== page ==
Wednesday, December 15, 2020. Nine more Shopping Days til Christmas. The weather in New York yesterday was sunny and in the upper 30s, low 40s. We’ve been anticipating a BIG storm starting tonight and heaping into tomorrow. That remains to be seen as I write this on Tuesday night. The temps are foreast to be in the mid-20s too.
Like wintah, baby! Get out your snowshoes and heavy storm coats. Or stay inside. One hopes there is an “inside” for everybody, if you know what I mean. One of the upshots of the past nine months of this pandemic has been living in a near state of panic over what-next?
Snowstorms are basically nostalgia for New Yorkers who’ve lived here long enough to remember snowy winters where it accumulated over the months, melted, accumulated more, and at its best the city was lightened and whitened as background for us passing fancy. But that was back in the ’60s and ‘70s (and before). In the last two decades we’ve been seeing a slow but certain warming overall.
The Big Social News Is … The Mayor and/or the Governor have closed the interiors of New York City restaurants again. (You can always drive out to Great Neck or up to Westchester if you want to go out to eat.)
Many of those restaurants have built serving shelters outside in front of their businesses. I don’t know what else you’d call them other than maybe “pitching tents.” They’ve added roofs and walls and lights and heaters. At great expense, I should add, to try to save their business. Although the interiors have had some customers — people who are afraid to be inside any place where there are other people nearby (socially distanced of course) — they prefer the great outdoors, even bundling up for it.
Yesterday I was told that the City will request the restaurateurs disassemble and remove their temp eating spaces if there is a heavy snow — such as the one that’s forecast for tonight. This is anticipating the snowplows cleaning it up. There’s No Business Like Snow Business for our politicians, who of course don’t have to worry about their business closing and being out of a job. That will be the end of standard social life in the city.
I read the other day that about a million New Yorkers have lost their jobs, many, maybe almost all of which won’t be returning because most of the businesses that employed them were small — 2 to maybe 12 employees including all the little Mom and Pop stores. Not to mention the restaurant business and the hotel business. Can they survive? Yes, if their owners are rich enough to bear the losses. No, if they’re not. Which all translates to millions more of us without jobs to support ourselves and our children.
These are problems that must be solved to avoid what history has demonstrated over and over again, total collapse, all acquiesced by us, thanks to fear of this virus.
This is a deeply unpleasant, even disturbing subject — to put it as lightly as possible. I’ve avoided getting into it because I cannot change the direction of our politicians and those who possess positions of leadership in our community. I can only hope and pray that we are getting closer to returning to normal public activity, for the good of all of us. And I’ll look for other things to regard and report and tell you about.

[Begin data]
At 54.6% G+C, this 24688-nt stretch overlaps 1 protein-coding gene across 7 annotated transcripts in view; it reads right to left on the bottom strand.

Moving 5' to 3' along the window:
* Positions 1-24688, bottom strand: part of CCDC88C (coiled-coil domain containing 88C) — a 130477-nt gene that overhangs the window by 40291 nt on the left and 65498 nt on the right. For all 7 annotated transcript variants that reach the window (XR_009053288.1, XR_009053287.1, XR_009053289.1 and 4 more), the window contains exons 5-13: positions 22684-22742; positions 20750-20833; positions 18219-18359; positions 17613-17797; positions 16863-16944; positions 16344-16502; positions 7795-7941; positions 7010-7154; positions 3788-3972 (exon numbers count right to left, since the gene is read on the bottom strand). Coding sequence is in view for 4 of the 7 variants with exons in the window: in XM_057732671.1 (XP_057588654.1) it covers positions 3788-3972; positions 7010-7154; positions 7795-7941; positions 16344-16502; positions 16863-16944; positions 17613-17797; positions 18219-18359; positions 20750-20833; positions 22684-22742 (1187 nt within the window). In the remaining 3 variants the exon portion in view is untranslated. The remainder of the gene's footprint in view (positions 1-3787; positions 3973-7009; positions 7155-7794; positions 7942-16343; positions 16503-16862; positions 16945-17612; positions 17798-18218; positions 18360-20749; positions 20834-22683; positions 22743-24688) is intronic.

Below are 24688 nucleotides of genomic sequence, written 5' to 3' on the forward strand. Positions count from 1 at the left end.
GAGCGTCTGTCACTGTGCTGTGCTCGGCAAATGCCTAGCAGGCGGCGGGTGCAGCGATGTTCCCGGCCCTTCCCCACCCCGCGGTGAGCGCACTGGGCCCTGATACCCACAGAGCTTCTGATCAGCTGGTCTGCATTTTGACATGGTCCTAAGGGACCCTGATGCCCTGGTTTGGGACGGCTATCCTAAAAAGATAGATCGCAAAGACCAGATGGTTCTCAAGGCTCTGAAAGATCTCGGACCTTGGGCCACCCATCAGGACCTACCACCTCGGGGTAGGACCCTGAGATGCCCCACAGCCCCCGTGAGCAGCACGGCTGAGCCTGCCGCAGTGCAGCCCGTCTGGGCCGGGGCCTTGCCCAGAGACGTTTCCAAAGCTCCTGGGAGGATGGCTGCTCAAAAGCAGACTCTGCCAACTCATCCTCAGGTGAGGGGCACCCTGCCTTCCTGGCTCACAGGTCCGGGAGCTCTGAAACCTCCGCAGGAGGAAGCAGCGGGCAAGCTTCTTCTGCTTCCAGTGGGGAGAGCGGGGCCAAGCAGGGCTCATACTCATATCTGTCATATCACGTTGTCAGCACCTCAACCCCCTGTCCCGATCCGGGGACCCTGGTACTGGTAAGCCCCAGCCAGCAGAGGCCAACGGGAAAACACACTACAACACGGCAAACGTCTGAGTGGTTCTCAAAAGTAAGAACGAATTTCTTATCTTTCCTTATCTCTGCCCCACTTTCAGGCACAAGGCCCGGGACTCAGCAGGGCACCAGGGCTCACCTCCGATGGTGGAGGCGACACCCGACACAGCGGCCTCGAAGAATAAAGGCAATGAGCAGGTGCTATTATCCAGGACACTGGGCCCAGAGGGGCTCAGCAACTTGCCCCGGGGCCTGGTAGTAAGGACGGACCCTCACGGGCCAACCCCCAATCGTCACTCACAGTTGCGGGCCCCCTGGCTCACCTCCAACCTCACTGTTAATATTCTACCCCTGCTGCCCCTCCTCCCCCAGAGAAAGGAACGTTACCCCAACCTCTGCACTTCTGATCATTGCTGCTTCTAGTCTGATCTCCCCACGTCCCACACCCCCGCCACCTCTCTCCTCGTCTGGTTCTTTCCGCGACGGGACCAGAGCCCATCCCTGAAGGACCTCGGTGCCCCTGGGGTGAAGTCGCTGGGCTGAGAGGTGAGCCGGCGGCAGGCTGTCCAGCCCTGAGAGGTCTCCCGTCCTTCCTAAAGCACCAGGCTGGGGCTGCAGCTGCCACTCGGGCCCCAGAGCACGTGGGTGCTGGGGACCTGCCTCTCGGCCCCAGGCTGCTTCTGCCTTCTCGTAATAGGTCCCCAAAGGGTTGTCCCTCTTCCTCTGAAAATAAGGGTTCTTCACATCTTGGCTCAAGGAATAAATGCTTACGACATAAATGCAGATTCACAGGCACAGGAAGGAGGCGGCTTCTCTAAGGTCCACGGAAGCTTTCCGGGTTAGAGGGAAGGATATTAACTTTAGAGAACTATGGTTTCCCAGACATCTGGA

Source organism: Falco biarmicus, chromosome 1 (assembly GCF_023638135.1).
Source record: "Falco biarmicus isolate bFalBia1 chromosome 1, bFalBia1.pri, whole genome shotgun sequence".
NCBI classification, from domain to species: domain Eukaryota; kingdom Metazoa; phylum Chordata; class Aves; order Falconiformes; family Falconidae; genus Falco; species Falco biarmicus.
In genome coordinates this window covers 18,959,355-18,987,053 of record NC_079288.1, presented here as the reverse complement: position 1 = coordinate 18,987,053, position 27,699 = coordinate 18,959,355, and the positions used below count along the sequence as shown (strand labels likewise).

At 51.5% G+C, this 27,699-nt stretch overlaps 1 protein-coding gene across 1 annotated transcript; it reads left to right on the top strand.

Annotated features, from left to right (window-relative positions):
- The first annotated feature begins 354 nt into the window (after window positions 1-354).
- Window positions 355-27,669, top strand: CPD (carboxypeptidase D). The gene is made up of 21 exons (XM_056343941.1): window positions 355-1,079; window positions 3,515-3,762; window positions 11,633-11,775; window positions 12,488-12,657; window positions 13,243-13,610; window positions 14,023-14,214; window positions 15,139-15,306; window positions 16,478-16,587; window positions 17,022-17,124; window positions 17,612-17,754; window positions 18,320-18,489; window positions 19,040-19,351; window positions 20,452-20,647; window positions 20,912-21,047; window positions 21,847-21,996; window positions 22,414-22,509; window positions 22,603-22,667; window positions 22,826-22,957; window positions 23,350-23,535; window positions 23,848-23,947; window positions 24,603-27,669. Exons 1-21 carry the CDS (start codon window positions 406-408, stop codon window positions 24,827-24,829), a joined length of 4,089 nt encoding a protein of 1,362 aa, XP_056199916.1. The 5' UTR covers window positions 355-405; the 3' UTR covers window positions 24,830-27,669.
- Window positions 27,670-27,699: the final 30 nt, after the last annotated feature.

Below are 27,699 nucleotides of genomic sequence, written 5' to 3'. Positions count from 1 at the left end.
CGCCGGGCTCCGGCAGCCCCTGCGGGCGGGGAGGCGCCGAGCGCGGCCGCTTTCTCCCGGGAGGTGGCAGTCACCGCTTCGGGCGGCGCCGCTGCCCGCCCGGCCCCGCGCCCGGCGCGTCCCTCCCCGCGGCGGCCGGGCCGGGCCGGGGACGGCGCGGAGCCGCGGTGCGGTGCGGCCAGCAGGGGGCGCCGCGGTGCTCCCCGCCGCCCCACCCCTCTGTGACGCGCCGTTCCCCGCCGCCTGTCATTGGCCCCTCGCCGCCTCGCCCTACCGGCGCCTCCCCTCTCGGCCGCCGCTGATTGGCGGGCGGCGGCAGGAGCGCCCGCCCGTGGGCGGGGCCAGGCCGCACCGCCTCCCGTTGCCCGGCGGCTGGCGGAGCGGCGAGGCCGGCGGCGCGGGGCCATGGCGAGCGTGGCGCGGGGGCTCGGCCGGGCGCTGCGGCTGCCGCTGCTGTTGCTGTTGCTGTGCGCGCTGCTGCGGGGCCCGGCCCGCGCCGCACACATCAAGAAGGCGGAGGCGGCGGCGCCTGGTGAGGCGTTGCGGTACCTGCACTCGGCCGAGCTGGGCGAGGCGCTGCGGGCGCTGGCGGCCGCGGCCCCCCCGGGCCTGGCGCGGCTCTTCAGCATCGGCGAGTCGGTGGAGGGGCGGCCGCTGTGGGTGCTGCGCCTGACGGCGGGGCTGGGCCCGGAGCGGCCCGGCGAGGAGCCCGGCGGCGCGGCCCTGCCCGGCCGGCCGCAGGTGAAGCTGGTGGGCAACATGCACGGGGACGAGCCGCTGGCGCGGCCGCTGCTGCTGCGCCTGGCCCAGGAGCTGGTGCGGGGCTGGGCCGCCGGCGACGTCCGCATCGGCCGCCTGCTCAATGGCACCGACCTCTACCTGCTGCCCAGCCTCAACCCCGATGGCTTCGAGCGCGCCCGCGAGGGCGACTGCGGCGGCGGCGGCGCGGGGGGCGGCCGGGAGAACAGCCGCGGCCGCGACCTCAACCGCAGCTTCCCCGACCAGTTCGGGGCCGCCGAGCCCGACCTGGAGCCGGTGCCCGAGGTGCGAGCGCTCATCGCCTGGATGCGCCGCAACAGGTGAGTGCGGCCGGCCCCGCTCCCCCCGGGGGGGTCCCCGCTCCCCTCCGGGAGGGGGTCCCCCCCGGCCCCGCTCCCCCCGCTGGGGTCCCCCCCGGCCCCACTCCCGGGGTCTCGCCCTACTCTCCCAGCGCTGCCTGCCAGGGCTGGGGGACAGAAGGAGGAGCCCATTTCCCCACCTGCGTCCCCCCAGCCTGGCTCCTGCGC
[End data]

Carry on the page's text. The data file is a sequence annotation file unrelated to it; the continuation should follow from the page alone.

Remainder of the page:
Such as, in the meantime. Last week I wrote about Oatsie Charles, the Newport and Washington, D.C. social empress who died last year having lived to the ripe old age of 99. Great social empresses are latent journalists, always acquiring information that may have escaped Oatsie was never old, nor was, it seems, the world she lived in. Her life had the flavor of a John O’Hara character with a little Noel Coward and Cole Porter thrown into the mix.
Since her passing, her estate has been dispensing many of her assets belonging to her heirs. Louis Bofferding is selling an antique desk set made by Tiffany that was part of Oatsie’s estate. We forget or are not old enough to remember when desk sets were as familiar as iPads because people wrote out their messages.
I’m telling you all this because there was one other particular item that caught my interest in Louis’ sale collection. And that was:
The things you learn (if you didn’t already know). In the late 18th century, snipping someone’s profile from paper with scissors, and mounting the result to a contrasting sheet, was a popular diversion among the European elite. They were called silhouettes, after Etienne de Silhouette, a finance minister of King Louis XV.
In 1829, a Frenchman named August Edouart calling himself a “silhouettist,” snipped his way down the eastern seaboard of a newly established United States. Silhouettes are often unsigned because that would mar the perfection of the silhouette. But the fancy sitters — Charles and William Livingston — members, presumably, of the Hudson Valley Livingstons, adds a certain cachet.
But what interested me was simply the provenance. It had been in the estate stale of Fred Hughes who was Andy Warhol’s right hand man/executive director. He brilliantly marketed Warhol by persuading people like Yves Saint-Laurent, Gianni and Marella Agnelli and the Empress of Iran, among others, to commission portraits from Andy. After that, everyone (who considered himself or herself Somebody) wanted a Warhol portrait
Most interesting to me was Fred, who came from humble Texas stock, who came to New York, made his way on cutting-edge new art and artist and became wealthy and worldly. He was a terrible snob, so he would have been delighted to be taken for a Livingston.
Louis Bofferding commented that “we must concede that Fred’s profile resembles that of William Livingston, but that this nearly 200-year-old work looks remarkably contemporary.”
See, we don’t change that much.
To learn more about Louis Bofferding’s Collection, click on: